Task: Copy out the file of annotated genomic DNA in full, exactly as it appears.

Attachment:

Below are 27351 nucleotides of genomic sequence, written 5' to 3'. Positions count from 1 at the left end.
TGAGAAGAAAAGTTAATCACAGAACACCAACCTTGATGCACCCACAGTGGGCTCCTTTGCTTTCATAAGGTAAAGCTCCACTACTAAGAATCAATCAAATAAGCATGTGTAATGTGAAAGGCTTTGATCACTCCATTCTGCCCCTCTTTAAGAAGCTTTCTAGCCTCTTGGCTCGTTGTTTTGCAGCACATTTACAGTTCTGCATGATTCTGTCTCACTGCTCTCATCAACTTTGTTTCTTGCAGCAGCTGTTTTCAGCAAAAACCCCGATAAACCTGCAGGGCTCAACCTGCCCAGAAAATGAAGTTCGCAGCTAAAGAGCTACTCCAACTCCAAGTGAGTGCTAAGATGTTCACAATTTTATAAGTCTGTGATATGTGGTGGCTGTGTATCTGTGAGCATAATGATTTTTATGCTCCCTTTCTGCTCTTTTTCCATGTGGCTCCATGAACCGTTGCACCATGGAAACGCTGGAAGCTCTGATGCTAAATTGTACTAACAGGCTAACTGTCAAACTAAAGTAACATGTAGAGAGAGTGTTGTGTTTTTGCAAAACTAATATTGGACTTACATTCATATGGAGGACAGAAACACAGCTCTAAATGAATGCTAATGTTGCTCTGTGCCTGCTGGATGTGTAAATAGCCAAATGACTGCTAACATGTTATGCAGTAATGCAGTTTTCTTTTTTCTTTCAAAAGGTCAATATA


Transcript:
Below are 27351 nucleotides of genomic sequence, written 5' to 3'. Positions count from 1 at the left end.
TGAGAAGAAAAGTTAATCACAGAACACCAACCTTGATGCACCCACAGTGGGCTCCTTTGCTTTCATAAGGTAAAGCTCCACTACTAAGAATCAATCAAATAAGCATGTGTAATGTGAAAGGCTTTGATCACTCCATTCTGCCCCTCTTTAAGAAGCTTTCTAGCCTCTTGGCTCGTTGTTTTGCAGCACATTTACAGTTCTGCATGATTCTGTCTCACTGCTCTCATCAACTTTGTTTCTTGCAGCAGCTGTTTTCAGCAAAAACCCCGATAAACCTGCAGGGCTCAACCTGCCCAGAAAATGAAGTTCGCAGCTAAAGAGCTACTCCAACTCCAAGTGAGTGCTAAGATGTTCACAATTTTATAAGTCTGTGATATGTGGTGGCTGTGTATCTGTGAGCATAATGATTTTTATGCTCCCTTTCTGCTCTTTTTCCATGTGGCTCCATGAACCGTTGCACCATGGAAACGCTGGAAGCTCTGATGCTAAATTGTACTAACAGGCTAACTGTCAAACTAAAGTAACATGTAGAGAGAGTGTTGTGTTTTTGCAAAACTAATATTGGACTTACATTCATATGGAGGACAGAAACACAGCTCTAAATGAATGCTAATGTTGCTCTGTGCCTGCTGGATGTGTAAATAGCCAAATGACTGCTAACATGTTATGCAGTAATGCAGTTTTCTTTTTTCTTTCAAAAGGTCAATATA